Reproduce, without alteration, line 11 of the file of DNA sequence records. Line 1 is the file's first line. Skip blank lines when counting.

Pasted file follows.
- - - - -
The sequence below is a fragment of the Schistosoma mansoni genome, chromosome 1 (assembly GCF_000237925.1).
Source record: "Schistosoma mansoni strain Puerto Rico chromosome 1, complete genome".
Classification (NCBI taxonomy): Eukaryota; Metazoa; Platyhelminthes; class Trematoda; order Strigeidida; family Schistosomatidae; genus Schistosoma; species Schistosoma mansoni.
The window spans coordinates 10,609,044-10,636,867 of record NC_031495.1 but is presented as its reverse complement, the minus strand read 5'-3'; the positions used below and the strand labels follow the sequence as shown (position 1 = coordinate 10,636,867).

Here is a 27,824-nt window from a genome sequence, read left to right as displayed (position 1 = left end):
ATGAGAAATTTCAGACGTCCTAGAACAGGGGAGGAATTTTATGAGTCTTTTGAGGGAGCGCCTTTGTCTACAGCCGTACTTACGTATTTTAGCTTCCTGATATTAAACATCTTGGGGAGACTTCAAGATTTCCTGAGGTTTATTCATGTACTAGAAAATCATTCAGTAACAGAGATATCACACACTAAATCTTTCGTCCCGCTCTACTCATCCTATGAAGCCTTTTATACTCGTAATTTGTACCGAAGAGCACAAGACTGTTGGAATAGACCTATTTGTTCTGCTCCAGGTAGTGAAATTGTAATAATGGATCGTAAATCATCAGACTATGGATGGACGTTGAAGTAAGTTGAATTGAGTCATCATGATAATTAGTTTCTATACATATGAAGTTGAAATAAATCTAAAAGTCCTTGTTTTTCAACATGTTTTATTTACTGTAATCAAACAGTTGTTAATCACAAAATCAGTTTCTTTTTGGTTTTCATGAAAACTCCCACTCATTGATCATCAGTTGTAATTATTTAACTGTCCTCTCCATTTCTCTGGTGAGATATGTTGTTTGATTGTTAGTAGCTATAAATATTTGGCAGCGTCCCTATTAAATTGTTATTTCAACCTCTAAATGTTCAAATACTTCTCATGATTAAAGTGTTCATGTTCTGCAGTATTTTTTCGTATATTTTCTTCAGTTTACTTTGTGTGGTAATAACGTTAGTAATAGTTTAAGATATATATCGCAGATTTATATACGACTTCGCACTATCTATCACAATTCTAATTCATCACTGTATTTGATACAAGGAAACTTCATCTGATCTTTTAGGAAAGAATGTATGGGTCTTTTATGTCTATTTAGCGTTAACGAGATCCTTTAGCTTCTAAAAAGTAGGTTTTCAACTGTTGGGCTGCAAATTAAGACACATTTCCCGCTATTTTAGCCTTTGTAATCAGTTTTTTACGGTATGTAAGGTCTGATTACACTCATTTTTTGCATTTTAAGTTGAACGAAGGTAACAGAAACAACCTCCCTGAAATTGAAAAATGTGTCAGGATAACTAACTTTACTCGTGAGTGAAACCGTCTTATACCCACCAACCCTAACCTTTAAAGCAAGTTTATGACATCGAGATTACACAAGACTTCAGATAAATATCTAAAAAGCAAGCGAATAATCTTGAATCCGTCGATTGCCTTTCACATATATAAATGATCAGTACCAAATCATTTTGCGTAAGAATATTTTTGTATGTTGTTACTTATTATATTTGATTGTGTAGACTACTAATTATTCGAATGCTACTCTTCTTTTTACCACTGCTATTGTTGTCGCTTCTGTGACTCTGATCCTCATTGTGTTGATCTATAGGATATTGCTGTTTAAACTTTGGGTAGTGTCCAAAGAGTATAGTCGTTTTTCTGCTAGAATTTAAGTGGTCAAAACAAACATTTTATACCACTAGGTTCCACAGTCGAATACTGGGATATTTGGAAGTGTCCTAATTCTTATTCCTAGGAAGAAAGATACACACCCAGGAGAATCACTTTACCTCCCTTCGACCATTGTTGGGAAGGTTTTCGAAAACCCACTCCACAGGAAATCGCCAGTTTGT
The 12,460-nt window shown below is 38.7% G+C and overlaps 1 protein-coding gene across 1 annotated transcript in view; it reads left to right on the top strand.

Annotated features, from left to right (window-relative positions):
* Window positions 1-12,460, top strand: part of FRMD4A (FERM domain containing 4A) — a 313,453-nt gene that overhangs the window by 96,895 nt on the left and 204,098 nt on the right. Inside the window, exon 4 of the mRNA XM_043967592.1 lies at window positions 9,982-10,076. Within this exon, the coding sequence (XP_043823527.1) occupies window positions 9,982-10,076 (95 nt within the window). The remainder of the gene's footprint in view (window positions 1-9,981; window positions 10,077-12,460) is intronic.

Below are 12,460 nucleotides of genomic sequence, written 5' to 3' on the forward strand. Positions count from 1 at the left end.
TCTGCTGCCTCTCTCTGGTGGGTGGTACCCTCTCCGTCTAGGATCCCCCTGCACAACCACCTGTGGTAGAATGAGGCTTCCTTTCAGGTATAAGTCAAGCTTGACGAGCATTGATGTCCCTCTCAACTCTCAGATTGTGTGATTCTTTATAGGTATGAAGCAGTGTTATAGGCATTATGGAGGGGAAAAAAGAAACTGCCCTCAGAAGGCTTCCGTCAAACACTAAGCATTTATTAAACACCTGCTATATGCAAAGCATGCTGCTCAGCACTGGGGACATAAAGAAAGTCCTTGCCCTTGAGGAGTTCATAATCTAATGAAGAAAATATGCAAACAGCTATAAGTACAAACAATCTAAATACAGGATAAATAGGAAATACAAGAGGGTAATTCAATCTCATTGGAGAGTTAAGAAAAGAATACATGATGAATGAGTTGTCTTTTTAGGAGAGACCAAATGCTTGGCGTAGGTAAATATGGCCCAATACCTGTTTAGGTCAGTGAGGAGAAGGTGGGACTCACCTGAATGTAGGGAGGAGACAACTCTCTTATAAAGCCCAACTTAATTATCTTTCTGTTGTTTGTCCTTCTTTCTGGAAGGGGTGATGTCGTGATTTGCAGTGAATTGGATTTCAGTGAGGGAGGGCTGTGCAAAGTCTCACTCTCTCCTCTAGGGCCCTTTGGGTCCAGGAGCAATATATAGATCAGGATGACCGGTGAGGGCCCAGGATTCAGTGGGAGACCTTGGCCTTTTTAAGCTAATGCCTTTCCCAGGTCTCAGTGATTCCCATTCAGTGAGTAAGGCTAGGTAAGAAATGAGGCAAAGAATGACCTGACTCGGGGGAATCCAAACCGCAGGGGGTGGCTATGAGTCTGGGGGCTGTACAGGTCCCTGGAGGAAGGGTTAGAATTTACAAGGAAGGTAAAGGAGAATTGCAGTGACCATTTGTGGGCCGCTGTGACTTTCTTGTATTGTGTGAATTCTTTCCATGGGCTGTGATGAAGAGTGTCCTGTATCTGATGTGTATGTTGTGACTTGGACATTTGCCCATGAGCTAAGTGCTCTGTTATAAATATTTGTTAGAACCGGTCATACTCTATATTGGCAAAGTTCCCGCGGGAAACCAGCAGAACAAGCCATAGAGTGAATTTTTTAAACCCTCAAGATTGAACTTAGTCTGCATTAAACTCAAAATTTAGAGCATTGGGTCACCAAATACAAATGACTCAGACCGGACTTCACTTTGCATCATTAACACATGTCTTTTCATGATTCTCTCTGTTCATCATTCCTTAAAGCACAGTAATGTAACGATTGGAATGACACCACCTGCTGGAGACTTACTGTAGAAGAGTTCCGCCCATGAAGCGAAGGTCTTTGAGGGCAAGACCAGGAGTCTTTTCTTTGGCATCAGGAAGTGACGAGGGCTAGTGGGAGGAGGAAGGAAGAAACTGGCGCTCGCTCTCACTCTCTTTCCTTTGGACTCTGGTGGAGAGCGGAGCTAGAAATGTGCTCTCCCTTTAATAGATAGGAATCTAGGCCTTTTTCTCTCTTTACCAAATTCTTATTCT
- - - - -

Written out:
TCTGCTGCCTCTCTCTGGTGGGTGGTACCCTCTCCGTCTAGGATCCCCCTGCACAACCACCTGTGGTAGAATGAGGCTTCCTTTCAGGTATAAGTCAAGCTTGACGAGCATTGATGTCCCTCTCAACTCTCAGATTGTGTGATTCTTTATAGGTATGAAGCAGTGTTATAGGCATTATGGAGGGGAAAAAAGAAACTGCCCTCAGAAGGCTTCCGTCAAACACTAAGCATTTATTAAACACCTGCTATATGCAAAGCATGCTGCTCAGCACTGGGGACATAAAGAAAGTCCTTGCCCTTGAGGAGTTCATAATCTAATGAAGAAAATATGCAAACAGCTATAAGTACAAACAATCTAAATACAGGATAAATAGGAAATACAAGAGGGTAATTCAATCTCATTGGAGAGTTAAGAAAAGAATACATGATGAATGAGTTGTCTTTTTAGGAGAGACCAAATGCTTGGCGTAGGTAAATATGGCCCAATACCTGTTTAGGTCAGTGAGGAGAAGGTGGGACTCACCTGAATGTAGGGAGGAGACAACTCTCTTATAAAGCCCAACTTAATTATCTTTCTGTTGTTTGTCCTTCTTTCTGGAAGGGGTGATGTCGTGATTTGCAGTGAATTGGATTTCAGTGAGGGAGGGCTGTGCAAAGTCTCACTCTCTCCTCTAGGGCCCTTTGGGTCCAGGAGCAATATATAGATCAGGATGACCGGTGAGGGCCCAGGATTCAGTGGGAGACCTTGGCCTTTTTAAGCTAATGCCTTTCCCAGGTCTCAGTGATTCCCATTCAGTGAGTAAGGCTAGGTAAGAAATGAGGCAAAGAATGACCTGACTCGGGGGAATCCAAACCGCAGGGGGTGGCTATGAGTCTGGGGGCTGTACAGGTCCCTGGAGGAAGGGTTAGAATTTACAAGGAAGGTAAAGGAGAATTGCAGTGACCATTTGTGGGCCGCTGTGACTTTCTTGTATTGTGTGAATTCTTTCCATGGGCTGTGATGAAGAGTGTCCTGTATCTGATGTGTATGTTGTGACTTGGACATTTGCCCATGAGCTAAGTGCTCTGTTATAAATATTTGTTAGAACCGGTCATACTCTATATTGGCAAAGTTCCCGCGGGAAACCAGCAGAACAAGCCATAGAGTGAATTTTTTAAACCCTCAAGATTGAACTTAGTCTGCATTAAACTCAAAATTTAGAGCATTGGGTCACCAAATACAAATGACTCAGACCGGACTTCACTTTGCATCATTAACACATGTCTTTTCATGATTCTCTCTGTTCATCATTCCTTAAAGCACAGTAATGTAACGATTGGAATGACACCACCTGCTGGAGACTTACTGTAGAAGAGTTCCGCCCATGAAGCGAAGGTCTTTGAGGGCAAGACCAGGAGTCTTTTCTTTGGCATCAGGAAGTGACGAGGGCTAGTGGGAGGAGGAAGGAAGAAACTGGCGCTCGCTCTCACTCTCTTTCCTTTGGACTCTGGTGGAGAGCGGAGCTAGAAATGTGCTCTCCCTTTAATAGATAGGAATCTAGGCCTTTTTCTCTCTTTACCAAATTCTTATTCT